For these are resonant things hidden from the eye. The wide interest in every kind of structuralism in language and art and science is direct testimony to the new dominance of the nonvisual values of audile-tactile involvement and group participation. In fact, it could be said that there is very little in the new electric technology to sustain the visual values of civilized detachment and rational analysis.
Mr. Eliot’s second statement on the world of the simultaneous concerns the “auditory imagination”: “What I call “auditory imagination” is the feeling for syllable and rhythm, penetrating far below the conscious levels of thought and feeling, invigorating every word: sinking to the most primitive and forgotten, returning to the origin and bringing something back, seeking the beginning and the end. It works through meanings, certainly, or not without meanings in the ordinary sense, and fuses the old and obliterated, and the trite, the current, and the new and the surprising, the most ancient and the most civilized mentality.”
Eliot here speaks of the mind’s ear, the subliminal depths and reach of the corporate tongue bridging countless generations and cultures in an eternal present. Eliot and Joyce accepted language as the great corporate medium that encodes and environs the countless dramas and transactions of man. Their raids on this vast inarticulate resource have made literary history on a massive scale. (Media Ad-vice: An Introduction, 1973)
My theme for the medievalist of today is that the electronic world has restored the habit of simultaneous awareness which is a primary character of acoustic or synchronic culture. T.S. Eliot’s Four Quartets provides a complete guide to structural or synchronic perception of the world. He had anticipated this awareness in ‘Tradition and the Individual Talent’: “the historical sense involves a perception, not only of the pastness of the past, but of its presence; the historical sense compels a man to write not merely with his own generation in his bones, but with a feeling that the whole of literature of Europe from Homer and within the whole of the literature of his own country has a simultaneous existence and composes a simultaneous order. This historical sense, which is a sense of the timeless as well as of the temporal and of the timeless and of the temporal together, is what makes a writer traditional. And it is at the same time what makes a writer most acutely conscious of his place in time, of his contemporaneity.” (The Medieval Environment, 1974)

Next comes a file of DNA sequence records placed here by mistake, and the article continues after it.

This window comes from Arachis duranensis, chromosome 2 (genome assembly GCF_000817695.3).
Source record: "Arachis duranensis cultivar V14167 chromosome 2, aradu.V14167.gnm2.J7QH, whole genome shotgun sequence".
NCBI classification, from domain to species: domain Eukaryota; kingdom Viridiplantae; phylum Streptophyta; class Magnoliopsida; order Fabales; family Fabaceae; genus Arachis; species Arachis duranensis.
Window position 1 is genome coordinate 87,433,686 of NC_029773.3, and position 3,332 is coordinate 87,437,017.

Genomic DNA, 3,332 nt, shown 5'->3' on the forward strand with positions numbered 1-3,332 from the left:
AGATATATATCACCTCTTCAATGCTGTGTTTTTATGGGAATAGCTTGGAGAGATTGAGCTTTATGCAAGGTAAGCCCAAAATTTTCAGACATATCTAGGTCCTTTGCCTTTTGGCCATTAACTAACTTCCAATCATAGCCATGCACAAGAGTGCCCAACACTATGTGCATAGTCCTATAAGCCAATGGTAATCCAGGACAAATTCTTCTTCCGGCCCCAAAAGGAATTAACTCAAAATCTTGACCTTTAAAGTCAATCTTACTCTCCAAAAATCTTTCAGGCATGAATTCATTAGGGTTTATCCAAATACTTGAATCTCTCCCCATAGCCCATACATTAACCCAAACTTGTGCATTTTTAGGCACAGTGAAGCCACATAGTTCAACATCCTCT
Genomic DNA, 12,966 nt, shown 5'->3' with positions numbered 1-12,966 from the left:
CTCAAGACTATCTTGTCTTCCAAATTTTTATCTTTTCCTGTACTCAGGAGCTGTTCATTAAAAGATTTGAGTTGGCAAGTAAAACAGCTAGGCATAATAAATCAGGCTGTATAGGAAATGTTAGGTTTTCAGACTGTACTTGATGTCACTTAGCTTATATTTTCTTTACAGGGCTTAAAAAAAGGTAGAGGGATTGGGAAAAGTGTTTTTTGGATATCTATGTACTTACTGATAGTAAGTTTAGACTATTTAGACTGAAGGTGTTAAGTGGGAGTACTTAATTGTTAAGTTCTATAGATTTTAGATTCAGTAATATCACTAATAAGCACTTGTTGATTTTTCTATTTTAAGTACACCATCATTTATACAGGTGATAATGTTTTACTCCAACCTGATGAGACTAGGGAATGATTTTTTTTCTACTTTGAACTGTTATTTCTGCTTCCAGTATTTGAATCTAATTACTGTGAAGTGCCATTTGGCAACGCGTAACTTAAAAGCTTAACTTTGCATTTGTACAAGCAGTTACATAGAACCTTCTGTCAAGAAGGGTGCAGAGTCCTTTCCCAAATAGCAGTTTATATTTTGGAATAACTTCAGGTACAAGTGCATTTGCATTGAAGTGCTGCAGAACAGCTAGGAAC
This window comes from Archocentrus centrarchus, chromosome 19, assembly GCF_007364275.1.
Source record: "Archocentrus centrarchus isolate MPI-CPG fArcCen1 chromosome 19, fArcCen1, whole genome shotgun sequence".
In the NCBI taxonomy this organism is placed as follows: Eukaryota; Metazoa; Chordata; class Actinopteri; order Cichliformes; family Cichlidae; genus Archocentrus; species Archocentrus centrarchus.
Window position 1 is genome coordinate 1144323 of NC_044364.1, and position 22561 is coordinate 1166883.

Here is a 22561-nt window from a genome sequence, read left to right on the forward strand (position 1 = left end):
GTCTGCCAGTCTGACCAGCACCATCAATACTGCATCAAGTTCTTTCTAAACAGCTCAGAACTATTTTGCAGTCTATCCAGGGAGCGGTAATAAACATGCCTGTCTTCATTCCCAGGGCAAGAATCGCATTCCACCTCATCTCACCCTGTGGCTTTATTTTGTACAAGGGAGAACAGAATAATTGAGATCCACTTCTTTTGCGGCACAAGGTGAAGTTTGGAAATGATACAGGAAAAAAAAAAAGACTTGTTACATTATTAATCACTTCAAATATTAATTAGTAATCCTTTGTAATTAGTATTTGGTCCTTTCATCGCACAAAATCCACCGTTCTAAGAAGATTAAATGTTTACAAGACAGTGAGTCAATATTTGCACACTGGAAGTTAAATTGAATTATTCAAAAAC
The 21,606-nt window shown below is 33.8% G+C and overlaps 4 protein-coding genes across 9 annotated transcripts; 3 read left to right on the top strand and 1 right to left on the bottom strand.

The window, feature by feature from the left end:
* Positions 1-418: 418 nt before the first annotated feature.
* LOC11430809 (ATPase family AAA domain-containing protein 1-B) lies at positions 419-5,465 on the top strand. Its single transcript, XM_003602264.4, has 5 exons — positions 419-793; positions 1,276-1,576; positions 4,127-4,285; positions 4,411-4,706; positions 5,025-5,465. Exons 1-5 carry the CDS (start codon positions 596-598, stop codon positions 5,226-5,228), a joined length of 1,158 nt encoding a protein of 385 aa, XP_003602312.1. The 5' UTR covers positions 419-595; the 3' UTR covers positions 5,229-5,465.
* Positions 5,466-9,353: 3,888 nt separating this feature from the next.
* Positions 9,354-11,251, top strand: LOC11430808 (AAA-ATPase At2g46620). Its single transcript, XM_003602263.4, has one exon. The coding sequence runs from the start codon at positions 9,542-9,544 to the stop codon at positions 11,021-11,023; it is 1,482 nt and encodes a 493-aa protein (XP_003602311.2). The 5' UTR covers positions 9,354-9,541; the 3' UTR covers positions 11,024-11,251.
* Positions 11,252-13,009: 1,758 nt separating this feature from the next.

Yeats and Lady Gregory sought to regain the modes of corporate awareness of the oral folk as indispensable for the practice of contemporary literature. Eliot had stated his idea of tradition as an acoustic, resonating simultaneity without beginning, middle, or end, when he indicated [in ‘Tradition and the Individual Talent’] the relation of the individual to the corporate life as involving the historical sense, which “compels a man to write not merely with his own generation in his bones, but with a feeling that the whole of the literature of Europe from Homer and within it the whole of the literature of his own country has a simultaneous existence and composes a simultaneous order”. The same simultaneous or acoustic approach to language occurs in his famous definition of “The Auditory Imagination”: “What l call the ‘auditory imagination ‘ is the feeling for syllable and rhythm, penetrating far below the conscious levels of thought and feeling, invigorating every word: sinking to the most primitive and forgotten, returning to the origin and bringing something back, seeking the beginning and the end, It works through meanings, certainly, or not without meanings in the ordinary sense, and fuses the old and obliterated, and the trite, the current,and the new and the surprising, the most ancient and the most civilized mentality. Arnold’s notion of ‘life’, in his account of poetry, does not perhaps go deep enough.” (English Literature as Control Tower in Communication Study, 1974)
It is quite fitting (…) that Alice and Humpty Dumpty should discuss words, since, as the very informing principle of cosmic action, it is language itself that embodies and performs the dance of being. Humpty Dumpty, the cosmic egg, says: “I can explain all the poems that ever were invented — and a good many that haven’t been invented just yet.” This remark by Humpty Dumpty invites a look at the work of T. S. Eliot, whose essay on ‘Tradition and the Individual Talent’ explains that a traditional writer will have the historical sense … “and the historical sense involves a perception, not only of the pastness of the past, but of its presence; the historical sense compels a man to write not merely with his own generation in his bones, but with a feeling that the whole of the literature of Europe from Homer and within it the whole of the literature of his own Country has a simultaneous existence and composes a simultaneous order.” (Empedocles and T. S. Eliot, 1976)